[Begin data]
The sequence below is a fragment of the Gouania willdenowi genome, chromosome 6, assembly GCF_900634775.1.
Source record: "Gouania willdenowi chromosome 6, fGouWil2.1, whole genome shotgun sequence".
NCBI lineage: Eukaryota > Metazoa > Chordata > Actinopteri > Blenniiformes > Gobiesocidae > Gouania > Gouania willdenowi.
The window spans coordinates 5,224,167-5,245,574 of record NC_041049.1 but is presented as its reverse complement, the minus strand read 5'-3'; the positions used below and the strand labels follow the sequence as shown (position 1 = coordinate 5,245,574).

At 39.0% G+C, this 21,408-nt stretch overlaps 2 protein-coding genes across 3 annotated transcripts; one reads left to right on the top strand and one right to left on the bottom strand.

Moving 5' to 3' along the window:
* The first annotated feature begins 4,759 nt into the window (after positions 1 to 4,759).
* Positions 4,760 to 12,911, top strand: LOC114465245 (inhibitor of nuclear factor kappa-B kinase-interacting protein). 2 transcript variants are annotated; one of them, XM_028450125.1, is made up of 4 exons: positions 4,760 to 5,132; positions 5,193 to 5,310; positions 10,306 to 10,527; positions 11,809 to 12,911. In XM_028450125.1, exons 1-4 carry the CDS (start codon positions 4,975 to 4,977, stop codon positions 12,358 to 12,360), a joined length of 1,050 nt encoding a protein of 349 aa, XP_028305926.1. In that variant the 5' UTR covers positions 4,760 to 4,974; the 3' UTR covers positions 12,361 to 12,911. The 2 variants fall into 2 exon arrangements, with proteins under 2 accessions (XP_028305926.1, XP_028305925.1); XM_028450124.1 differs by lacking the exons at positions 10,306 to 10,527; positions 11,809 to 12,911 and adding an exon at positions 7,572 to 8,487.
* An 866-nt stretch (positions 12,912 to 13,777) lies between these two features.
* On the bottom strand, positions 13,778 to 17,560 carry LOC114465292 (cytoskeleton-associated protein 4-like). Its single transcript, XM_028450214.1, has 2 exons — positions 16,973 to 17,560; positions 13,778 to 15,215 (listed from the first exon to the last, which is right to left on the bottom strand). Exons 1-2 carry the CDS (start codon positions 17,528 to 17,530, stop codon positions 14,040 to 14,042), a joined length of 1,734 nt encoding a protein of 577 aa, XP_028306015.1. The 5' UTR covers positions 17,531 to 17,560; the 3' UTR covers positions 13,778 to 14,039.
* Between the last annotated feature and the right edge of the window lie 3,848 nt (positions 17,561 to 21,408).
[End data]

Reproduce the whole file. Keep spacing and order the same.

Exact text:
The sequence below is a fragment of the Gouania willdenowi genome, chromosome 6, assembly GCF_900634775.1.
Source record: "Gouania willdenowi chromosome 6, fGouWil2.1, whole genome shotgun sequence".
NCBI lineage: Eukaryota > Metazoa > Chordata > Actinopteri > Blenniiformes > Gobiesocidae > Gouania > Gouania willdenowi.
The window spans coordinates 5,224,167-5,245,574 of record NC_041049.1 but is presented as its reverse complement, the minus strand read 5'-3'; the positions used below and the strand labels follow the sequence as shown (position 1 = coordinate 5,245,574).

At 39.0% G+C, this 21,408-nt stretch overlaps 2 protein-coding genes across 3 annotated transcripts; one reads left to right on the top strand and one right to left on the bottom strand.

Moving 5' to 3' along the window:
* The first annotated feature begins 4,759 nt into the window (after positions 1 to 4,759).
* Positions 4,760 to 12,911, top strand: LOC114465245 (inhibitor of nuclear factor kappa-B kinase-interacting protein). 2 transcript variants are annotated; one of them, XM_028450125.1, is made up of 4 exons: positions 4,760 to 5,132; positions 5,193 to 5,310; positions 10,306 to 10,527; positions 11,809 to 12,911. In XM_028450125.1, exons 1-4 carry the CDS (start codon positions 4,975 to 4,977, stop codon positions 12,358 to 12,360), a joined length of 1,050 nt encoding a protein of 349 aa, XP_028305926.1. In that variant the 5' UTR covers positions 4,760 to 4,974; the 3' UTR covers positions 12,361 to 12,911. The 2 variants fall into 2 exon arrangements, with proteins under 2 accessions (XP_028305926.1, XP_028305925.1); XM_028450124.1 differs by lacking the exons at positions 10,306 to 10,527; positions 11,809 to 12,911 and adding an exon at positions 7,572 to 8,487.
* An 866-nt stretch (positions 12,912 to 13,777) lies between these two features.
* On the bottom strand, positions 13,778 to 17,560 carry LOC114465292 (cytoskeleton-associated protein 4-like). Its single transcript, XM_028450214.1, has 2 exons — positions 16,973 to 17,560; positions 13,778 to 15,215 (listed from the first exon to the last, which is right to left on the bottom strand). Exons 1-2 carry the CDS (start codon positions 17,528 to 17,530, stop codon positions 14,040 to 14,042), a joined length of 1,734 nt encoding a protein of 577 aa, XP_028306015.1. The 5' UTR covers positions 17,531 to 17,560; the 3' UTR covers positions 13,778 to 14,039.
* Between the last annotated feature and the right edge of the window lie 3,848 nt (positions 17,561 to 21,408).